Simple sentences:

A simple sentence has only one clause:

The children were laughing.
John wanted a new bicycle.
All the girls are learning English.

Compound sentences:

A compound sentence has two or more clauses:

(We stayed behind) and (finished the job)
(We stayed behind) and (finished the job), then (we went home)

The clauses in a compound sentence are joined by co-ordinating conjunctions:

John shouted and everybody waved.
We looked everywhere but we couldn’t find him.
They are coming by car so they should be here soon.

The common coordinating conjunctions are:

and – but – or – nor – so – then – yet

Complex sentences:

A complex sentence has a main clause and one or more adverbial clauses. Adverbial clauses usually come after the main clause:

Her father died when she was very young
Her father died (main clause)
when (subordinating conjunction)
she was very young (adverbial clause)

She had a difficult childhood because her father died when she was very young.
She had a difficult childhood (main clause)
because (subordinating conjunction)
her father died (adverbial clause)
when (subordinating conjunction)
she was very young (adverbial clause).

Some subordinate clauses can come in front of the main clause:

Although a few snakes are dangerous most of them are quite harmless
Although (subordinating conjunction)
some snakes are dangerous (adverbial clause)
most of them are harmless (main clause).

A sentence can contain both subordinate and coordinate clauses:

Although she has always lived in France, she speaks fluent English because her mother was American and her father was Nigerian
Although (subordinating conjunction)
she has always lived in France (adverbial clause),
she speaks fluent English (main clause)
because (subordinating conjunction)
her mother was American (adverbial clause)
and (coordinating conjunction)
her father was Nigerian (adverbial clause).

There are seven types of adverbial clauses:


  Common conjunctions
Contrast clauses  although; though; even though; while;
Reason clauses because; since; as
Place clauses where; wherever; everywhere
Purpose clauses so that; so; because + want
Result clauses so that; so … that; such … that
Time clauses when; before; after; since; while; as; as soon as; by the time; until
Conditional clauses  if; unless; provided (that); as long as

Complete the sentences with conjunctions.

Match conjunctions to functions.




Hello Afia shakir khan,

The first sentence is fine. We can use 'so... as to' or 'such a... as to' to mean 'so... that I...'

The second sentence is not correct. We would say '(exactly/just) the kind of student'.

The third sentence is fine, but it rather literary in tone. It is an unlikely structure outside of that context.


Best wishes,


The LearnEnglish Team


Best wishes,


The LearnEnglish Team


It's common to put a comma before adjectival clause beginning with which. For example,

''I live on the X street, which I was born''(particular street)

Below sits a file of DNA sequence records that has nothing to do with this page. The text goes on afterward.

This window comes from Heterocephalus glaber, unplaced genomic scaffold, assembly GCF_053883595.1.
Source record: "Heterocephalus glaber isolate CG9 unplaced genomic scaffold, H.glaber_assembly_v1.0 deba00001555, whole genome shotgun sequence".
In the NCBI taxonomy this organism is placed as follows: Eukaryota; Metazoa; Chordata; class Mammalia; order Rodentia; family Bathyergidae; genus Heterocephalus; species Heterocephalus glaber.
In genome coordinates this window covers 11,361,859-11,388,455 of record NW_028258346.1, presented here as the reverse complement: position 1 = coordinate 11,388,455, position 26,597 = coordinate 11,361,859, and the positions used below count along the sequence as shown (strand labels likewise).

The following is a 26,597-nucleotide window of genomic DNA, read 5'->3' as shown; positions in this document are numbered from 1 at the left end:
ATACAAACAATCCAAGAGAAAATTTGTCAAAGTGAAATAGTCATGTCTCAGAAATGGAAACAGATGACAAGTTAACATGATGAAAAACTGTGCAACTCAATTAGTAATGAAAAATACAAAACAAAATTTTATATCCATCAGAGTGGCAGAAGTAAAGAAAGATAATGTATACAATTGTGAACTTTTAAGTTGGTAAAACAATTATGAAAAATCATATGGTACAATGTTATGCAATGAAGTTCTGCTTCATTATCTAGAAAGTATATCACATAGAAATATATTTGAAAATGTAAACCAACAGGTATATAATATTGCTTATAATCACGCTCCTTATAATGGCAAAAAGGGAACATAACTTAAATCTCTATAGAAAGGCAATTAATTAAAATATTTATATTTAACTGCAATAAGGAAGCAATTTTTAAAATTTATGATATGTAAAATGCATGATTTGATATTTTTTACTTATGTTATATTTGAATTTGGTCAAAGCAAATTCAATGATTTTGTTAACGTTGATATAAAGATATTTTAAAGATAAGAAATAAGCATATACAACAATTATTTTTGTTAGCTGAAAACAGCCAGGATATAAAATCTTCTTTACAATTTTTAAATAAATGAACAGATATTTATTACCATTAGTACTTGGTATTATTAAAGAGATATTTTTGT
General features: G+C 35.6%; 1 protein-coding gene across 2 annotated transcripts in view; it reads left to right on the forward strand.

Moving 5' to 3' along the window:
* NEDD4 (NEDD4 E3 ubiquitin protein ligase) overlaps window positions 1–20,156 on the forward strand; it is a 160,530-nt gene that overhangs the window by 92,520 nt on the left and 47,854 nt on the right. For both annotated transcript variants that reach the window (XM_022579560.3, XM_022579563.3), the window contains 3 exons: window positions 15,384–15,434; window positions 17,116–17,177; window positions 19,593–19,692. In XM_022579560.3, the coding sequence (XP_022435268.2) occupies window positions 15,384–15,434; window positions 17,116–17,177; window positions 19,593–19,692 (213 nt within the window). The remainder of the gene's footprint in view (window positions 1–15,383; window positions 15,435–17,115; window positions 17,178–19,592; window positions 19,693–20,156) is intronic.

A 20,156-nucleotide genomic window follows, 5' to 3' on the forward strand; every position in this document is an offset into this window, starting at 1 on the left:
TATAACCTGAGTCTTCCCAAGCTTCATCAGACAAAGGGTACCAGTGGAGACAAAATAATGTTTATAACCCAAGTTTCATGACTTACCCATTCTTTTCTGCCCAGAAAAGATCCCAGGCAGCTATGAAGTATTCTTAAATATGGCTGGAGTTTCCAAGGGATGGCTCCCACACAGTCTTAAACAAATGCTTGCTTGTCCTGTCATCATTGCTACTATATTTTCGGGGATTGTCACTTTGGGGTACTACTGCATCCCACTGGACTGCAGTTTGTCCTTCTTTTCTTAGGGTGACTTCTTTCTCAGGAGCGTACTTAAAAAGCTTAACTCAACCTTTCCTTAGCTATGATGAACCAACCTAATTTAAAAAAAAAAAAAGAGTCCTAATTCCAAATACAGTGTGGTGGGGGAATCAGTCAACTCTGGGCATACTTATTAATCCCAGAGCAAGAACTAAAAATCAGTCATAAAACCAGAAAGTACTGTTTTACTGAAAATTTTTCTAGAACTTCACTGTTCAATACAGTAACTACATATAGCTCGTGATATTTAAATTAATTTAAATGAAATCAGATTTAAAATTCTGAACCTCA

''I live on the X street which is being renovated now''

''I went to the agencies neither of which called back''

In these sentences, which begins the relative clause. Do I need to put a comma in the first sentence before which and in the second one before neither since they describe the particular things?

Thank you

Hello JamlMakav,

In general, commas are not necessary -- and not used -- before defining relative clauses (which are also called restrictive relative clauses in some sources), but are necessary before non-defining relative clauses (also known as non-restrictive relative clauses).

I think the explanations on the two pages I've linked to will answer your questions, but if not, please feel free to ask us on one of those pages. I'd recommend starting with the page on non-defining relative clauses.

All the best,
The LearnEnglish Team

Is this sentence grammatically fine, " Why is the dead sea called so?". I want to ask the students why is the dead sea given this name.

Thanks in advance,

Hello zagrus,

I think a more common order would be:

Why is the Dead Sea so named?


Best wishes,


The LearnEnglish Team

Please explain me if this is correct and why it is correct:

"Below is presented an image..."

"is" is the verb and "presented" is a noun?

Best regards

Hello ajteixeira,

You could say that, though the word order in would probably be better as 'An image is presented below', which is a passive structure. But even that sounds a bit unnatural. Instead, I'd recommend something like 'The image below shows ...'. It's an active verb and I'd say is more often used.

All the best,
The LearnEnglish Team

Hello :

Is usage two successive conjunction grammatically correct?

Hello nkmy,

Do you have a particular sentence in mind? If so, please post and we will comment.


Best wishes,


The LearnEnglish Team

Hello the LearnEnglish team,

''Wouldn't it be awkward to see what John wrote''

John hasn't written anything at the moment of saying that sentence, but I believe past simple is used in the subordinate clause because seeing happens first than writing. Correct me if I'm wrong. What would be different if I changed past simple into present perfect? For example, if I reported the sentence, I could use past simple or past perfect ''I thought if it wouldn't be awkward to see what he wrote/had written'' and with ''had written'' I'd just emphasize writing before seeing.

''I'm just gonna tell him I could only find four rocks''

In this sentence, ''I'' is saying the sentence and looking for more rocks afterward(after saying it). Why then ''could'' is used since it refers to the past(finished action)? Is it similar to above but in this case, finding is before speaking?

Thank you very much.